Resource Documents: India (7 items)
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Author: Kumara, Honnavalli; et al.
Abstract: Wind turbines have been recognised as an alternative and clean-energy source with a low environmental impact. The selection of sites for wind-farm often creates serious conservation concerns on biodiversity. Wind turbines have become a serious threat to migratory birds as they collide with the turbine blades in some regions across the globe, while the impact on terrestrial mammals is relatively less explored. In this context, we assessed the responses of birds and mammals to the wind turbines in central Karnataka, India from January 2016 to May 2018 using carcass searches to quantify animal collisions (i.e., birds and bats), fixed radius point count for bird population parameters, and an occupancy framework for assessing the factor that determines the spatial occurrence of terrestrial mammals. The mean annual animal fatality rate per wind turbine was 0.26/year. Species richness, abundance, and unique species of birds were relatively higher in control sites over wind turbine sites. Species and functional compositions of birds in control sites were different from wind turbine sites, explaining the varied patterns of bird assemblages of different feeding guilds. Blackbuck, Chinkara, Golden Jackal, and Jungle Cat were less likely to occupy sites with a high number of wind turbines. The study indicates that certain bird and mammal species avoided wind turbine-dominated sites, affecting their distribution pattern. This is of concern to the management of the forested areas with wind turbines. We raised conservation issues and mitigating measures to overcome the negative effects of wind turbines on animals.
Honnavalli N. Kumara, S. Babu, G. Babu Rao, Santanu Mahato, Malyasri Bhattacharya, Nitin Venkatesh Ranga Rao, D. Tamiliniyan, Harif Parengal, D. Deepak, Athira Balakrishnan, Mahesh Bilaskar
Sálim Ali Centre for Ornithology and Natural History, Anaikatty, Coimbatore, Tamil Nadu; Manipal Academy of Higher Education, Madhav Nagar, Manipal, Karnataka; Biopsychology Laboratory, Institution of Excellence, University of Mysore, Mysuru, Karnataka; Wildlife Institute of India, Chandrabani, Dehradun, Uttarakhand; Bharathiar University, Coimbatore, Tamil Nadu; National Institute of Advanced Studies, Indian Institute of Science Campus, Bangalore, Karnataka; Department of Environmental Sciences, Savitribai Phule Pune University, Ganeshkhind Road, Pune, Maharashtra, India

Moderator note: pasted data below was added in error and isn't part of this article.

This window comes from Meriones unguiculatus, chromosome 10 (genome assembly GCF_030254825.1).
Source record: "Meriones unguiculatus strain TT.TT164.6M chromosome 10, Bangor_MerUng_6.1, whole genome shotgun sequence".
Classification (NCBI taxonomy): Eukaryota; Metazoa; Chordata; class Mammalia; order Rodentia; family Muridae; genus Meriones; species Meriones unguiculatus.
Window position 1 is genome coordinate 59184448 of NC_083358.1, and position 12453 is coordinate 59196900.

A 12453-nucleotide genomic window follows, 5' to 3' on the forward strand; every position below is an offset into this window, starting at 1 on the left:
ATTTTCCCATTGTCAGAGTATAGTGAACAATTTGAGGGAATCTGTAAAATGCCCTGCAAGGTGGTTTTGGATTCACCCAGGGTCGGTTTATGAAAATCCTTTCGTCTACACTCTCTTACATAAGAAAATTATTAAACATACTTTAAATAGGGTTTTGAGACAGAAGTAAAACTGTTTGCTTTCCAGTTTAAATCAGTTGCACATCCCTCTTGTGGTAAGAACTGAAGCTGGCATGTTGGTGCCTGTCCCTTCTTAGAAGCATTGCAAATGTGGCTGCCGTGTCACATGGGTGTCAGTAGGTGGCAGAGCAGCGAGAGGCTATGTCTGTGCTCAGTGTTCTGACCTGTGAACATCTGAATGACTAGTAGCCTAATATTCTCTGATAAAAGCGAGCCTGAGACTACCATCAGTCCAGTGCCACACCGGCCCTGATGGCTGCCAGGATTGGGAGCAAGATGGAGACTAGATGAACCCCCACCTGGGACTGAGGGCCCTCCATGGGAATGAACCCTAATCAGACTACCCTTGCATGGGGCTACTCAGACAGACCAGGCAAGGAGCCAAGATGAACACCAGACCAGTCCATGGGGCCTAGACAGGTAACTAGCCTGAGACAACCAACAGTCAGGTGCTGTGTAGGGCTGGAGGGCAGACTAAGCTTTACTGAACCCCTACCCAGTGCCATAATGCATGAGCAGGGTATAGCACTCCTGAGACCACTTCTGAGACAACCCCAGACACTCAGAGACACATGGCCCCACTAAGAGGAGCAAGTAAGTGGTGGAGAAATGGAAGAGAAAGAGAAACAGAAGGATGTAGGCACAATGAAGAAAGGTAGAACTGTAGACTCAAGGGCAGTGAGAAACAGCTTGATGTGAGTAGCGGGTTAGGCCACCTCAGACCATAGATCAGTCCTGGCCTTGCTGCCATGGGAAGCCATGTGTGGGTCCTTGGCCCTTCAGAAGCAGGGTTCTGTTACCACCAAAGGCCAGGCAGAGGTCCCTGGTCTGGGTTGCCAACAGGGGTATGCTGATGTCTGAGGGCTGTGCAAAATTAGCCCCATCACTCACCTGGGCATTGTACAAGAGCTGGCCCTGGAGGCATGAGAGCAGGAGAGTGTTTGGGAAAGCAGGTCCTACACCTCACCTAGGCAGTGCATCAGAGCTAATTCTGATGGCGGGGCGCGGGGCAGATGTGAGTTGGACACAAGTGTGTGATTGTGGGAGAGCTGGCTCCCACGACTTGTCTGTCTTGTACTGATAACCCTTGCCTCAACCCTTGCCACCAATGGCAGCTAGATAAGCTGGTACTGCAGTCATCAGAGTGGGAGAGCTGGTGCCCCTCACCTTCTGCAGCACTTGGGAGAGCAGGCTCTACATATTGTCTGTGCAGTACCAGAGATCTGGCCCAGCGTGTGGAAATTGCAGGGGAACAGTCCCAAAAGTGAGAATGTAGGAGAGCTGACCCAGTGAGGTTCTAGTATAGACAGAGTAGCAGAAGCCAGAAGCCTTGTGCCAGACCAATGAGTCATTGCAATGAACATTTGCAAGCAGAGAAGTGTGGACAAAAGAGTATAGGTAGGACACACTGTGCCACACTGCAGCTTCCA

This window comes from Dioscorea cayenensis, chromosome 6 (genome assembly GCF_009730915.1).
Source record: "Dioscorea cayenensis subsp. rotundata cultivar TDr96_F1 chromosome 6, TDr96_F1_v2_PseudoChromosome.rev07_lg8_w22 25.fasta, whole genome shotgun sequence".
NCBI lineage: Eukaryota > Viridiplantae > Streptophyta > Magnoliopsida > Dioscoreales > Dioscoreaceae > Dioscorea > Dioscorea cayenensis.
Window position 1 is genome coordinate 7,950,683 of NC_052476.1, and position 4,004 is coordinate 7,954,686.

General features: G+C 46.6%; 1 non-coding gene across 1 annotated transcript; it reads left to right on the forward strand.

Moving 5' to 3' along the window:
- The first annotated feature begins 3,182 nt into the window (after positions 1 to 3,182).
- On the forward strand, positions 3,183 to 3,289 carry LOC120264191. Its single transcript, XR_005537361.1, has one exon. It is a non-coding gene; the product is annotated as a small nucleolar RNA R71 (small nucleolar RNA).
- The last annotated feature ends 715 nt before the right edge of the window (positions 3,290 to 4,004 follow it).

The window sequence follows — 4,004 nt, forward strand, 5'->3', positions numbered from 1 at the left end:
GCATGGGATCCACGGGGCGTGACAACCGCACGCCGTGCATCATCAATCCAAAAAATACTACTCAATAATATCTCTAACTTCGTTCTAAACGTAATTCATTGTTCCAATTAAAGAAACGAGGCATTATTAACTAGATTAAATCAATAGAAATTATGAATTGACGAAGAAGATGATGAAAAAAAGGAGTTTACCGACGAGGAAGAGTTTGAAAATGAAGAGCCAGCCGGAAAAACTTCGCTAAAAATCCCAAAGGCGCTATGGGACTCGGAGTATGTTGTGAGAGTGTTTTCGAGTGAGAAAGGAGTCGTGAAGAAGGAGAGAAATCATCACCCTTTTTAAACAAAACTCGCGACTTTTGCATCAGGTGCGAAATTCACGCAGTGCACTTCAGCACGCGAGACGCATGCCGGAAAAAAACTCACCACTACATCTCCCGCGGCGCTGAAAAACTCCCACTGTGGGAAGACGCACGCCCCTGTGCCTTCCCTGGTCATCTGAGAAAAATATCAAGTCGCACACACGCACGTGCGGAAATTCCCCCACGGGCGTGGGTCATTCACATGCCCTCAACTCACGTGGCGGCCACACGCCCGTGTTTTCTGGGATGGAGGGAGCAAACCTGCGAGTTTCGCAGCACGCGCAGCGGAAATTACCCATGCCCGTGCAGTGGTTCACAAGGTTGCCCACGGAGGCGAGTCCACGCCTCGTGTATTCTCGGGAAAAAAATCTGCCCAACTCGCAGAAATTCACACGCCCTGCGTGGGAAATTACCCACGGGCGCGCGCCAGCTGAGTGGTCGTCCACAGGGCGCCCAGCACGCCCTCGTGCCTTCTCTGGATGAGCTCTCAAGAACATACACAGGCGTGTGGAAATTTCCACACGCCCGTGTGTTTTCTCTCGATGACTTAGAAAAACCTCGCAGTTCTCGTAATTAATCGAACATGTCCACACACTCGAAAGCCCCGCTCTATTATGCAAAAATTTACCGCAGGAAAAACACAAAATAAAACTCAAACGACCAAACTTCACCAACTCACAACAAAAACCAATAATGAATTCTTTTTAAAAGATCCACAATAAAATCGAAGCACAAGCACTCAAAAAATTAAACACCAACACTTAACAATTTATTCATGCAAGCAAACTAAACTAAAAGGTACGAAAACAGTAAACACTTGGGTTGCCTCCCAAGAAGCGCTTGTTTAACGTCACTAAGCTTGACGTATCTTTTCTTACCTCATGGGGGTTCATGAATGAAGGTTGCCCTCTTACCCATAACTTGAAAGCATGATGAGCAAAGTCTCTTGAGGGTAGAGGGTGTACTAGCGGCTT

Scientific Reports volume 12, Article number: 1339 (2022). doi:10.1038/s41598-022-05159-1
Download original document: “Responses of birds and mammals to long-established wind farms in India”
Author: Kumar, Selvaraj Ramesh; et al.
[abstract] Wind power is renewable and helps reduce greenhouse gas emission from the energy sector; however, it also has undesirable impacts on the environment. Studies from Europe and the USA report negative impact of wind farms on wildlife, especially on birds. India, the fourth largest producer of wind energy and also a mega biodiverse country has little information on this issue. Here, we report bird collisions from two wind farms: one at Kutch, Gujarat in western India and another from Davangere, Karnataka in southern India. A total of 47 bird carcasses belonging to at least 11 species in a period of three years were reported from Kutch and seven carcasses of at least three species in a period of one year were recorded at Davengere wind farm. The estimated annual bird mortality rate for Kutch was 0.478 birds/turbine and for Davengere it was 0.466 birds/turbine.
Selvaraj Ramesh Kumar, Bombay Natural History Society, Mumbai 400 001, India
V. Anoop, P. R. Arun, Rajah Jayapal and A. Mohamed Samsoor Ali, Sálim Ali Centre for Ornithology and Natural History, Coimbatore, India
CURRENT SCIENCE, VOL. 116, NO. 9, 10 MAY 2019
Download original document: “Avian mortalities from two wind farms at Kutch, Gujarat and Davangere, Karnataka, India”
Author: Thaker, Maria; Zambre, Amod; Bhosale, Harshal; et al.
[abstract] Wind farms are a cleaner alternative to fossil fuels for mitigating the effects of climate change, but they also have complex ecological consequences. In the biodiversity hotspot of the Western Ghats in India, we find that wind farms reduce the abundance and activity of predatory birds (for example, Buteo, Butastur and Elanus species), which consequently increases the density of lizards, Sarada superba. The cascading effects of wind turbines on lizards include changes in behaviour, physiology and morphology that reflect a combination of predator release and density-dependent competition. By adding an effective trophic level to the top of food webs, we find that wind farms have emerging impacts that are greatly underestimated. There is thus a strong need for an ecosystem-wide view when aligning green-energy goals with environment protection.
Maria Thaker, Amod Zambre, and Harshal Bhosale
Centre for Ecological Sciences, Indian Institute of Science, Bengaluru
Nature Ecology & Evolution. Published online November 5, 2018. doi: 10.1038/s41559-018-0707-z
Download original document: “Wind farms have cascading impacts on ecosystems across trophic levels”
Author: Namakkal Transport Carriers and Lego